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Exposure borrows the eponymous principle from photography, using it to question the possibilities offered by variable fonts in a completely original way. While studying at the Atelier national de recherche typographique (Nancy, France), Federico Parra Barrios took a very unique approach to the technique, developing a singular typeface between 2019 and 2022.
Available in Roman and Italic, Exposure is a remarkable feat — both technically and in terms of drawing — that shows how other ways of exploiting variable font technology are possible.
While variable fonts — which appeared in 2016 — are considered to be a major development in typography, the use of axes of variation to modify weight, set-width, and optical size are all transformations inherited from previous techniques. Federico Parra Barrios breaks away from this conventional approach to propose a new way of thinking.
Exposure’s axis of variation ranges from –100 to +100, and gives a feeling of adjusting the intensity of the light to which the typeface is exposed, thus affecting its outline. Some might see this as a nod to another, now defunct, technique: phototypesetting.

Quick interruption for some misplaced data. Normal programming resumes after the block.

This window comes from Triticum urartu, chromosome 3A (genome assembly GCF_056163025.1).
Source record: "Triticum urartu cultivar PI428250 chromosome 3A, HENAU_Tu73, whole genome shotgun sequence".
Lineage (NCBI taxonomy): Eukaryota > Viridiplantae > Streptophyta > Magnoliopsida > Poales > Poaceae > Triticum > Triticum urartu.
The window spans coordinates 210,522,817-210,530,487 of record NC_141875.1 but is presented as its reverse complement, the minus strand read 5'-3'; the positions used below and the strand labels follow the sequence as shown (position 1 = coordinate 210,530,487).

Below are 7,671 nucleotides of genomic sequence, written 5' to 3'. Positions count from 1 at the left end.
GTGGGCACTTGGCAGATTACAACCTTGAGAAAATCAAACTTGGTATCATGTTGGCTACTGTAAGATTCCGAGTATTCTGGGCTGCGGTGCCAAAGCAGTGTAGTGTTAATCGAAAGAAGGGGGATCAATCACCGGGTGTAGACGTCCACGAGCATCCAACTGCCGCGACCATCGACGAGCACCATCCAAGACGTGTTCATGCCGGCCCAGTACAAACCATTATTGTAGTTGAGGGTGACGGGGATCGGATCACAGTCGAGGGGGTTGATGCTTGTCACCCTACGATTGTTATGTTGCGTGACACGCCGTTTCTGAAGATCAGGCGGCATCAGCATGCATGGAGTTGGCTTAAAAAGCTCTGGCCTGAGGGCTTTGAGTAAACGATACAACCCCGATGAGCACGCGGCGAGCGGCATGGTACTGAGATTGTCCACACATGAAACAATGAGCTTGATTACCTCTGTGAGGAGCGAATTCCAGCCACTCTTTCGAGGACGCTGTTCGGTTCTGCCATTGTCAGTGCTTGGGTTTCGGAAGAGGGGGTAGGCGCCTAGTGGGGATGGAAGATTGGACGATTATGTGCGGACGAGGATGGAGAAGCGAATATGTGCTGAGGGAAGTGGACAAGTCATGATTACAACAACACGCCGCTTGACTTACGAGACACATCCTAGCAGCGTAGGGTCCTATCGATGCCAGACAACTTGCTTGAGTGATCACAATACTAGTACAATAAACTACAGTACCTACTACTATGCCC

At zero, the typeface is sharp and crisp. As the index decreases, the font becomes increasingly underexposed. The typeface seems to deform and becomes overwhelmingly black. The counterforms are filled almost to the point of illegibility.
Conversely, as the index increases, so does the light intensity. The original line is somehow overexposed until parts of it vanish as if burned by the light.
Federico Parra Barrios has carefully sculpted many intermediate designs in-between these extremes. In its static version, Exposure is also available in 21 different intensities of light. With the variable version, the user is free to select the index according to their needs and, of course, dynamically exploit the technology to create animations.